Yuka stalks U.S. leader

I need to work on my approach and driver shot a little bit and I think everything will be fine.

Yuka Saso of Japan watches her tee shot on the sixth hole during the second round of the Dana Open presented by Marathon at Highland Meadows Golf Club in Sylvania, Ohio Friday. | Gregory Shamus/agence france-presse

Yuka Saso bucked an early double bogey to salvage two-under par 69 and stay in the hunt in the Dana Open Championship at the Highland Meadows Golf Club in Sylvania, Ohio Friday.

The 21-year-old Filipino-Japanese started and finished strong with five birdies to counter a bogey and a double bogey and stay within five shots off halfway American leader Lucy Li on 5-under 137.

Starting on the back nine, Saso opened with back-to-back birdies before reaching the turn on even par following two dropped shots on the par-4, 15th hole.

She dropped to 1-over for the day after a bogey on 3 before picking up birdies on 4, 5, and 8.

Saso missed only three fairways and five greens and needed only 28 putts.

Meanwhile, Bianca Pagdanganan matched Saso’s 69 after a much-improved tee-to-green effort but her opening 80 was too much to overcome.

She missed the cut for the seventh time this season.

Pagdanganan found 9 of 14 fairways and reached 15 of 18 greens but still putted 31 times, still too many for a player her caliber.

She birdied 2, 9, and 10 before making her first and only bogey on 15.

Li fired a bogey-free seven-under-par 64 to seize a two-stroke lead.

A 19-year-old prodigy of Chinese heritage who played in the US Women’s Open at age 11, Li stood on 10-under 132 after 36 holes at Highland Meadows Golf Club in Sylvania, Ohio.

“Hitting it really good,” Li said. “Just got a few more putts to drop today.”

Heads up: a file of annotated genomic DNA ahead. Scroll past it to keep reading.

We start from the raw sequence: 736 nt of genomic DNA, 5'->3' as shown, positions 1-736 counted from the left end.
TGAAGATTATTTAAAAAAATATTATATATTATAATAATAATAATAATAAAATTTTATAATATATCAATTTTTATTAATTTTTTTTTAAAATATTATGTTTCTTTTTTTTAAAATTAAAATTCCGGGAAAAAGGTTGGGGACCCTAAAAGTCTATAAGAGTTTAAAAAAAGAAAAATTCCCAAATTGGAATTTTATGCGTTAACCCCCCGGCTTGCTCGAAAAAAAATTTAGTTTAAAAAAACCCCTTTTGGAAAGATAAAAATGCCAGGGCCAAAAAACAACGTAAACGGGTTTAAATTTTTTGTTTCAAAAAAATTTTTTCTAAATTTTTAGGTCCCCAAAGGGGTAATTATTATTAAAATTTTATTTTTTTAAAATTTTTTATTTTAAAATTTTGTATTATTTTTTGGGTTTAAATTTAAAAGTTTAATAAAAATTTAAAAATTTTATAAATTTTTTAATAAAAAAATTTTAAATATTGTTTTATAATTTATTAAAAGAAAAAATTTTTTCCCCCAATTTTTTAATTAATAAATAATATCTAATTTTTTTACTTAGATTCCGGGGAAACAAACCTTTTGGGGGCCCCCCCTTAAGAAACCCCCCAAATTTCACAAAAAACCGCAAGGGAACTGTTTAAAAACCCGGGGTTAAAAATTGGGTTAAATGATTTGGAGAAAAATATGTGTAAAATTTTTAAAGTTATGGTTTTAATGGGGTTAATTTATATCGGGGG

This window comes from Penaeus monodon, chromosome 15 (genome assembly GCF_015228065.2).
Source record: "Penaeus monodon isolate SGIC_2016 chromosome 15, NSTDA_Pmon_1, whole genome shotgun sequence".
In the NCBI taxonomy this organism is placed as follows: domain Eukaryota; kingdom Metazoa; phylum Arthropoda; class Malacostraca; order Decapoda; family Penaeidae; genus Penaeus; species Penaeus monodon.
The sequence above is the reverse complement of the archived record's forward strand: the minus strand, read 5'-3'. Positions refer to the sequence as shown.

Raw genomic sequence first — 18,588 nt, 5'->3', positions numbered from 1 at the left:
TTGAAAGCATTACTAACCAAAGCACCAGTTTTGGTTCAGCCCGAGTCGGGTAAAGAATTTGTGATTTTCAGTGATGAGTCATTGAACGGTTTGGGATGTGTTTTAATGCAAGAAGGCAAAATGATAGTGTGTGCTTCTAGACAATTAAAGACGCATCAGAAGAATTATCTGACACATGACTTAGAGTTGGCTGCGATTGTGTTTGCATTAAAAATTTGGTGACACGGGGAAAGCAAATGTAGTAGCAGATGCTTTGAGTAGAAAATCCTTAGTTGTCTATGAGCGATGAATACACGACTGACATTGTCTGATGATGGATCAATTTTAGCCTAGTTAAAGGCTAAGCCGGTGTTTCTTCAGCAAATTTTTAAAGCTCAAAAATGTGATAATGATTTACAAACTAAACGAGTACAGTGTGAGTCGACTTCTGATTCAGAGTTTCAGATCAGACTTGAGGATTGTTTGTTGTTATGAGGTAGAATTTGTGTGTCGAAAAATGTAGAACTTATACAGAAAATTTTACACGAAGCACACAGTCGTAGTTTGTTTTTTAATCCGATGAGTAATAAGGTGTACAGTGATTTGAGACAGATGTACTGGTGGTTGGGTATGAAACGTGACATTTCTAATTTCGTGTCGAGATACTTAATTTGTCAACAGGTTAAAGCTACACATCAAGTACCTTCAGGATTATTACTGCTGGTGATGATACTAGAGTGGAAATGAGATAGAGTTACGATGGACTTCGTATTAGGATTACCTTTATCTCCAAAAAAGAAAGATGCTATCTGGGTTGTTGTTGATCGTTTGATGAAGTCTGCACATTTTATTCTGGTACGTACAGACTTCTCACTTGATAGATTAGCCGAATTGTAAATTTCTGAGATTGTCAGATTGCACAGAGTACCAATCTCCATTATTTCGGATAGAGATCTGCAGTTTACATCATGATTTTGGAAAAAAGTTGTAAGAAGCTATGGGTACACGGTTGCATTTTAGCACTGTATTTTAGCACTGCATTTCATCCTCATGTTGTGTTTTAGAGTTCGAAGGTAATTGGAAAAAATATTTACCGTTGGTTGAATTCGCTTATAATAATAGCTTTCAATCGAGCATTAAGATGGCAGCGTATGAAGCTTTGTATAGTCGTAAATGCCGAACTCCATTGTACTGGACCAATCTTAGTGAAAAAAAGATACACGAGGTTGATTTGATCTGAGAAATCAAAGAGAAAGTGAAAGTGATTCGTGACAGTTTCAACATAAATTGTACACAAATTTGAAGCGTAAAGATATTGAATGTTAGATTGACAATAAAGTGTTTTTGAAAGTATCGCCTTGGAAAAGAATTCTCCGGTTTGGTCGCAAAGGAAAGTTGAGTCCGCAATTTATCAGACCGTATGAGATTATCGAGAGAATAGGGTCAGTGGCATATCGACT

Chinese 19-year-old Yin Ruoning and Spain’s Carlota Ciganda, who shared the 18-hole lead with South Korea’s Choi Hye-jin, each fired 69s to share second on 134.

Defending champion Nasa Hataoka of Japan fired a 66 to stand on 135 with Choi, Taiwan’s Hsu Wei-ling, Germany’s Caroline Masson, and American Lexi Thompson.

After two victories this year on the US women’s developmental tour, Li has already secured a 2023 LPGA berth.

“Just having that good experience will definitely help me going into the weekend,” Li said.

Yin, who also began on the back nine, answered bogeys at the 11th and par-5 17th with birdies on the next hole each time. She also birdied the par-5 seventh and the ninth.

“Teeing off super early. I just feel part of me still in the bed,” Yin said. “Just tried to save some pars out there, make some putts.”

World No. 421 Yin, a rookie making only her 12th LPGA start and coming off a wrist injury, missed the cut in seven of her nine prior LPGA starts this year.

“I just need to keep putting and keep shooting good shots,” Yin said. “I need to work on my approach and driver shot a little bit and I think everything will be fine.”

World No. 40 Ciganda made birdies at the third, ninth, and par-3 14th holes with a lone bogey at the fifth.

“Overall, I played good,” Ciganda said. “Made a couple of saves, gave me some chances. I would have liked a couple more birdies but I’m in a good position going into the weekend.”

World number 18 Choi, a rookie chasing her first LPGA victory, shared second at last week’s Canadian Open, her ninth top-10 showing of the season.

Australia’s Hannah Green fired a bogey-free 62, the week’s low round, to stand on 136.

Germany’s Aline Krauter, making her pro debut on a sponsor’s exemption, fired a 71 to stand on 137.


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